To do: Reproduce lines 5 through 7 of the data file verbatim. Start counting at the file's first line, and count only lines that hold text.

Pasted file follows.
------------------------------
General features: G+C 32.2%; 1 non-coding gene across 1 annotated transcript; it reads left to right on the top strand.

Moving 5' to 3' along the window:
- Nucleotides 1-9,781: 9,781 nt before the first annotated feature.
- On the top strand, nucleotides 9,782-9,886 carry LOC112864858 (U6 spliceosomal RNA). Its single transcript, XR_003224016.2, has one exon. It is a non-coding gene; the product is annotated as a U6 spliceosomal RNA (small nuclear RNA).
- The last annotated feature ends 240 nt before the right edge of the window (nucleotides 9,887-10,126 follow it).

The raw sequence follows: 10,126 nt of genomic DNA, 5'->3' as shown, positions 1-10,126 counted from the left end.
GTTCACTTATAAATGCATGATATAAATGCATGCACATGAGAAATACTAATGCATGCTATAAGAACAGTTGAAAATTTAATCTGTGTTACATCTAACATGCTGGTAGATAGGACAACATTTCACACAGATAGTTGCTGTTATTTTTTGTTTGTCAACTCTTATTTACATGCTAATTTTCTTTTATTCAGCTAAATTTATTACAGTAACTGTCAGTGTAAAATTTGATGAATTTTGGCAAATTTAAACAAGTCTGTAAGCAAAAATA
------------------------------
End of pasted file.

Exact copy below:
- The last annotated feature ends 240 nt before the right edge of the window (nucleotides 9,887-10,126 follow it).

The raw sequence follows: 10,126 nt of genomic DNA, 5'->3' as shown, positions 1-10,126 counted from the left end.
GTTCACTTATAAATGCATGATATAAATGCATGCACATGAGAAATACTAATGCATGCTATAAGAACAGTTGAAAATTTAATCTGTGTTACATCTAACATGCTGGTAGATAGGACAACATTTCACACAGATAGTTGCTGTTATTTTTTGTTTGTCAACTCTTATTTACATGCTAATTTTCTTTTATTCAGCTAAATTTATTACAGTAACTGTCAGTGTAAAATTTGATGAATTTTGGCAAATTTAAACAAGTCTGTAAGCAAAAATA